Unlike most galleries and artists, we’re not trying to focus too much on getting exposure through social media etc. I think much of the mystery and exclusivity of art and artists is getting lost this way.

What hesitations do you think people have about collecting video art?

Many people still feel insecure about it, even though now many contemporary and modern institutions are very actively collecting video art. Collectors are still more comfortable with static-image culture, paintings and sculptures because it’s an easy medium to understand. Audio/Visual art comes in various formats and for some collectors this feels uncomfortable. Kind of like investing in cryptocurrencies as opposed to the conventional gold or silver. When it comes to our gallery, not everyone will get it.

But I believe video art is and has been the future, and so those who are interested are very avant-garde. I think some collectors might not think of video art this way, but I believe that video artworks can stand the test of time and can endure for thousands of years. Artists like Nam June Paik and Bill Viola started this movement a long time ago and proved to still be relevant at museums and auctions today.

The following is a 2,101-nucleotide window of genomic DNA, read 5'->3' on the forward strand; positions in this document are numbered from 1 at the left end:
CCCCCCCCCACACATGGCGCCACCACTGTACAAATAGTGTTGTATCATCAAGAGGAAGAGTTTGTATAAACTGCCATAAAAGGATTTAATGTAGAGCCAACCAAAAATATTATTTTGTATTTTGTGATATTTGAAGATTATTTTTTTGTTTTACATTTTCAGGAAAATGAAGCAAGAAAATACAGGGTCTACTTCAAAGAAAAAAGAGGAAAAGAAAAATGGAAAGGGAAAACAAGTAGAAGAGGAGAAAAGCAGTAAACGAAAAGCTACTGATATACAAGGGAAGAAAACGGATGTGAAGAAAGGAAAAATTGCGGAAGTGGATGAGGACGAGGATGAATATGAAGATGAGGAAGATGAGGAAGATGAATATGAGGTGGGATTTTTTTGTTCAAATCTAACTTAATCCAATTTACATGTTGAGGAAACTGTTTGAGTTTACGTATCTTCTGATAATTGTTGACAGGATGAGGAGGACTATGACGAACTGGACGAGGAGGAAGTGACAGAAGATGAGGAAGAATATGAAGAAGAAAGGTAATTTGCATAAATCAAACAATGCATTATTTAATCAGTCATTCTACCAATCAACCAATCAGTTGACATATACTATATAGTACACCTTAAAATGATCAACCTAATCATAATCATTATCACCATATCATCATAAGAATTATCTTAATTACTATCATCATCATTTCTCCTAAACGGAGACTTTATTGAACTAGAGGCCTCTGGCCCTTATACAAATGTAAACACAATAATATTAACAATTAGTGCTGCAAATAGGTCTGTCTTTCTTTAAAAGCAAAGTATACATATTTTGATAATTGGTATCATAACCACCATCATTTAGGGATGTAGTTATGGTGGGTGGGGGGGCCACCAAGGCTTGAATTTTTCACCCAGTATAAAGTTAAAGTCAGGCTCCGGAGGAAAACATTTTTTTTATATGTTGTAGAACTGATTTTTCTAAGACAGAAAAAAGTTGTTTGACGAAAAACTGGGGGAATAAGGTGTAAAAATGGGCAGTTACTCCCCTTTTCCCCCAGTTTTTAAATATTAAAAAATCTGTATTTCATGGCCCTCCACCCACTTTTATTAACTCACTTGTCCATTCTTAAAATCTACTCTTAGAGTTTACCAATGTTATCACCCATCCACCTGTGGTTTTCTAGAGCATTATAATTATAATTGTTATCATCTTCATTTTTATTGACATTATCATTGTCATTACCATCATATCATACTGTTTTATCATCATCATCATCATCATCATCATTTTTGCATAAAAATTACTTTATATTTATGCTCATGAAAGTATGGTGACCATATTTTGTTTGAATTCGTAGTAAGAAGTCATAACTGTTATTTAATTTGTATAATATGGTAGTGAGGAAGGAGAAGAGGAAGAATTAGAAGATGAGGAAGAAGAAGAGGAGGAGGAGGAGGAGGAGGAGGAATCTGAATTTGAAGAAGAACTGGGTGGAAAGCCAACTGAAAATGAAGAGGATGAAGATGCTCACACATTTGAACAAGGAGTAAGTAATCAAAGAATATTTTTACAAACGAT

Who are your primary collectors right now? 

Our clients are very niche, both our long time and new collectors — people who are looking for new art experiences and whoare looking to invest in future mediums. Our artists are very intense, sometimes even crazy in the way they live, breathe, and die for their creations. This is something that is often overlooked nowadays, but in the history of art you can see that the most creative works often come from artists who lived extreme and eccentric lifestyles.  And it’s not just about money; these works take time and vision to create. Currently, I’m working with waiting lists and I handpick the clients myself. So just because you have money, doesn’t mean you can just have a work.

Sculptures sometimes become part of Xumiiro Gallery's immersive art spaces.

Sculptures, photography, and paintings sometimes compliment of Xumiiro Gallery’s audio-visual immersive art spaces.

Can you explain to me the concept of 3D audio that artists in your gallery work with?